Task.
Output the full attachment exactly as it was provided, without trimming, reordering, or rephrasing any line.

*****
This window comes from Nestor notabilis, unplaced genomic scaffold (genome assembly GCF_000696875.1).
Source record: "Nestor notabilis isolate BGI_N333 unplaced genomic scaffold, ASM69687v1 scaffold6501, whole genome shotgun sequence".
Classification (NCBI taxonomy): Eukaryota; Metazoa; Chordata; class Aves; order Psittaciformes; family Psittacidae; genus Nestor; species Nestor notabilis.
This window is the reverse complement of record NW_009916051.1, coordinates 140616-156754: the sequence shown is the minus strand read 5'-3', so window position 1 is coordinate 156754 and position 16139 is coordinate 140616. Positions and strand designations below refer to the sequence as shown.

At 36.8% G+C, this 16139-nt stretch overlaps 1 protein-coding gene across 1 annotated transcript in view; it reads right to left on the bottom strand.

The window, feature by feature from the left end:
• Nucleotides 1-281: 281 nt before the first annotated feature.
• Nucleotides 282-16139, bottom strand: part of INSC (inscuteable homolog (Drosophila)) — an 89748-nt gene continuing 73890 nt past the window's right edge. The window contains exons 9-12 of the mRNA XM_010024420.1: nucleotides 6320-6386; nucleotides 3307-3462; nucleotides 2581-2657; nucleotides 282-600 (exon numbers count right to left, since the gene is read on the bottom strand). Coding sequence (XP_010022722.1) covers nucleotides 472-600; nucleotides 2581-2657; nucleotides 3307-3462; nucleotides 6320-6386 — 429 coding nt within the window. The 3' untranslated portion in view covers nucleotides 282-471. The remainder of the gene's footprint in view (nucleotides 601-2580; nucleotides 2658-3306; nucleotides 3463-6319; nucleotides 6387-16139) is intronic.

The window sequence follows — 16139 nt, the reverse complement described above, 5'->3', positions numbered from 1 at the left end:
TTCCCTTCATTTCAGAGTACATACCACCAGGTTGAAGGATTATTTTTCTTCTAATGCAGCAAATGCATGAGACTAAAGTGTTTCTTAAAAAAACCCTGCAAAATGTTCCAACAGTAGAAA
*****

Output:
This window comes from Nestor notabilis, unplaced genomic scaffold (genome assembly GCF_000696875.1).
Source record: "Nestor notabilis isolate BGI_N333 unplaced genomic scaffold, ASM69687v1 scaffold6501, whole genome shotgun sequence".
Classification (NCBI taxonomy): Eukaryota; Metazoa; Chordata; class Aves; order Psittaciformes; family Psittacidae; genus Nestor; species Nestor notabilis.
This window is the reverse complement of record NW_009916051.1, coordinates 140616-156754: the sequence shown is the minus strand read 5'-3', so window position 1 is coordinate 156754 and position 16139 is coordinate 140616. Positions and strand designations below refer to the sequence as shown.

At 36.8% G+C, this 16139-nt stretch overlaps 1 protein-coding gene across 1 annotated transcript in view; it reads right to left on the bottom strand.

The window, feature by feature from the left end:
• Nucleotides 1-281: 281 nt before the first annotated feature.
• Nucleotides 282-16139, bottom strand: part of INSC (inscuteable homolog (Drosophila)) — an 89748-nt gene continuing 73890 nt past the window's right edge. The window contains exons 9-12 of the mRNA XM_010024420.1: nucleotides 6320-6386; nucleotides 3307-3462; nucleotides 2581-2657; nucleotides 282-600 (exon numbers count right to left, since the gene is read on the bottom strand). Coding sequence (XP_010022722.1) covers nucleotides 472-600; nucleotides 2581-2657; nucleotides 3307-3462; nucleotides 6320-6386 — 429 coding nt within the window. The 3' untranslated portion in view covers nucleotides 282-471. The remainder of the gene's footprint in view (nucleotides 601-2580; nucleotides 2658-3306; nucleotides 3463-6319; nucleotides 6387-16139) is intronic.

The window sequence follows — 16139 nt, the reverse complement described above, 5'->3', positions numbered from 1 at the left end:
TTCCCTTCATTTCAGAGTACATACCACCAGGTTGAAGGATTATTTTTCTTCTAATGCAGCAAATGCATGAGACTAAAGTGTTTCTTAAAAAAACCCTGCAAAATGTTCCAACAGTAGAAA